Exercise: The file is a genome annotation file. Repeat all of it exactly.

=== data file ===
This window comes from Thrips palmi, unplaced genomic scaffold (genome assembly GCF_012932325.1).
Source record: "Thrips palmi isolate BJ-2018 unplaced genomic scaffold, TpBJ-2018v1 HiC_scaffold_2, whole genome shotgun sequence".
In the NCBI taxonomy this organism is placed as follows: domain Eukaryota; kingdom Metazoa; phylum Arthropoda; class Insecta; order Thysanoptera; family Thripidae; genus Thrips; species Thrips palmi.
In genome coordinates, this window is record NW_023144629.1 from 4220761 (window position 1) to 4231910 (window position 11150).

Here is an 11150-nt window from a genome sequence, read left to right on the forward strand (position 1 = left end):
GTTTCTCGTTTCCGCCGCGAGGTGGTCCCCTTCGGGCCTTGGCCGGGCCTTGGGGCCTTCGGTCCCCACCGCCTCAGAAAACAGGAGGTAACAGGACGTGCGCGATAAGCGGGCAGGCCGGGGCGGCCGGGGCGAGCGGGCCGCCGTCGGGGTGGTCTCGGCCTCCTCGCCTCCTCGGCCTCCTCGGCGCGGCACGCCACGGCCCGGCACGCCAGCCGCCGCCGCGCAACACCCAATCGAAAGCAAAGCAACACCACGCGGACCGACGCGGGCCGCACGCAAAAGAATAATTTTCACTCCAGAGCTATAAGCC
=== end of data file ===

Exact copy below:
This window comes from Thrips palmi, unplaced genomic scaffold (genome assembly GCF_012932325.1).
Source record: "Thrips palmi isolate BJ-2018 unplaced genomic scaffold, TpBJ-2018v1 HiC_scaffold_2, whole genome shotgun sequence".
In the NCBI taxonomy this organism is placed as follows: domain Eukaryota; kingdom Metazoa; phylum Arthropoda; class Insecta; order Thysanoptera; family Thripidae; genus Thrips; species Thrips palmi.
In genome coordinates, this window is record NW_023144629.1 from 4220761 (window position 1) to 4231910 (window position 11150).

Here is an 11150-nt window from a genome sequence, read left to right on the forward strand (position 1 = left end):
GTTTCTCGTTTCCGCCGCGAGGTGGTCCCCTTCGGGCCTTGGCCGGGCCTTGGGGCCTTCGGTCCCCACCGCCTCAGAAAACAGGAGGTAACAGGACGTGCGCGATAAGCGGGCAGGCCGGGGCGGCCGGGGCGAGCGGGCCGCCGTCGGGGTGGTCTCGGCCTCCTCGCCTCCTCGGCCTCCTCGGCGCGGCACGCCACGGCCCGGCACGCCAGCCGCCGCCGCGCAACACCCAATCGAAAGCAAAGCAACACCACGCGGACCGACGCGGGCCGCACGCAAAAGAATAATTTTCACTCCAGAGCTATAAGCC